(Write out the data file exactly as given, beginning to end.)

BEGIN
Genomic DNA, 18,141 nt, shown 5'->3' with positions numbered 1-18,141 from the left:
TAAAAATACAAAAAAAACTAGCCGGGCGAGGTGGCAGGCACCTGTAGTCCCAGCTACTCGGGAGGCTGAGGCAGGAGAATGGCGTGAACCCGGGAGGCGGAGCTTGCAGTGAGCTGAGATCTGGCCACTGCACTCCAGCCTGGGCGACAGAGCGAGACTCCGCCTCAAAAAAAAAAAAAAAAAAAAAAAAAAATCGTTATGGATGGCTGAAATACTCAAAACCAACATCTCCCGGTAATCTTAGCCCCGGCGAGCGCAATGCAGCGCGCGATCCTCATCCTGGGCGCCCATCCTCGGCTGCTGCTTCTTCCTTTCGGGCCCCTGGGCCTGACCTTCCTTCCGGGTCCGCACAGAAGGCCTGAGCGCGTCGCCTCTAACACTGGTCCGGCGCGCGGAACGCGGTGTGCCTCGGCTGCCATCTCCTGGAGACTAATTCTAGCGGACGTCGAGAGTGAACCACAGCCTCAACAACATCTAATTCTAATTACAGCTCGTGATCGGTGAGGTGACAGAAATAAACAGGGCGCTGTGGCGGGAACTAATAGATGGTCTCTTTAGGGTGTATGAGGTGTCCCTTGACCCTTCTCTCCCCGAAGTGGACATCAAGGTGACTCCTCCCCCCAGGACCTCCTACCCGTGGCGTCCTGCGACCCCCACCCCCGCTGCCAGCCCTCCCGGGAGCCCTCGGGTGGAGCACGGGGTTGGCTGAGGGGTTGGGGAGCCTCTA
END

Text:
Genomic DNA, 18,141 nt, shown 5'->3' with positions numbered 1-18,141 from the left:
TAAAAATACAAAAAAAACTAGCCGGGCGAGGTGGCAGGCACCTGTAGTCCCAGCTACTCGGGAGGCTGAGGCAGGAGAATGGCGTGAACCCGGGAGGCGGAGCTTGCAGTGAGCTGAGATCTGGCCACTGCACTCCAGCCTGGGCGACAGAGCGAGACTCCGCCTCAAAAAAAAAAAAAAAAAAAAAAAAAAATCGTTATGGATGGCTGAAATACTCAAAACCAACATCTCCCGGTAATCTTAGCCCCGGCGAGCGCAATGCAGCGCGCGATCCTCATCCTGGGCGCCCATCCTCGGCTGCTGCTTCTTCCTTTCGGGCCCCTGGGCCTGACCTTCCTTCCGGGTCCGCACAGAAGGCCTGAGCGCGTCGCCTCTAACACTGGTCCGGCGCGCGGAACGCGGTGTGCCTCGGCTGCCATCTCCTGGAGACTAATTCTAGCGGACGTCGAGAGTGAACCACAGCCTCAACAACATCTAATTCTAATTACAGCTCGTGATCGGTGAGGTGACAGAAATAAACAGGGCGCTGTGGCGGGAACTAATAGATGGTCTCTTTAGGGTGTATGAGGTGTCCCTTGACCCTTCTCTCCCCGAAGTGGACATCAAGGTGACTCCTCCCCCCAGGACCTCCTACCCGTGGCGTCCTGCGACCCCCACCCCCGCTGCCAGCCCTCCCGGGAGCCCTCGGGTGGAGCACGGGGTTGGCTGAGGGGTTGGGGAGCCTCTA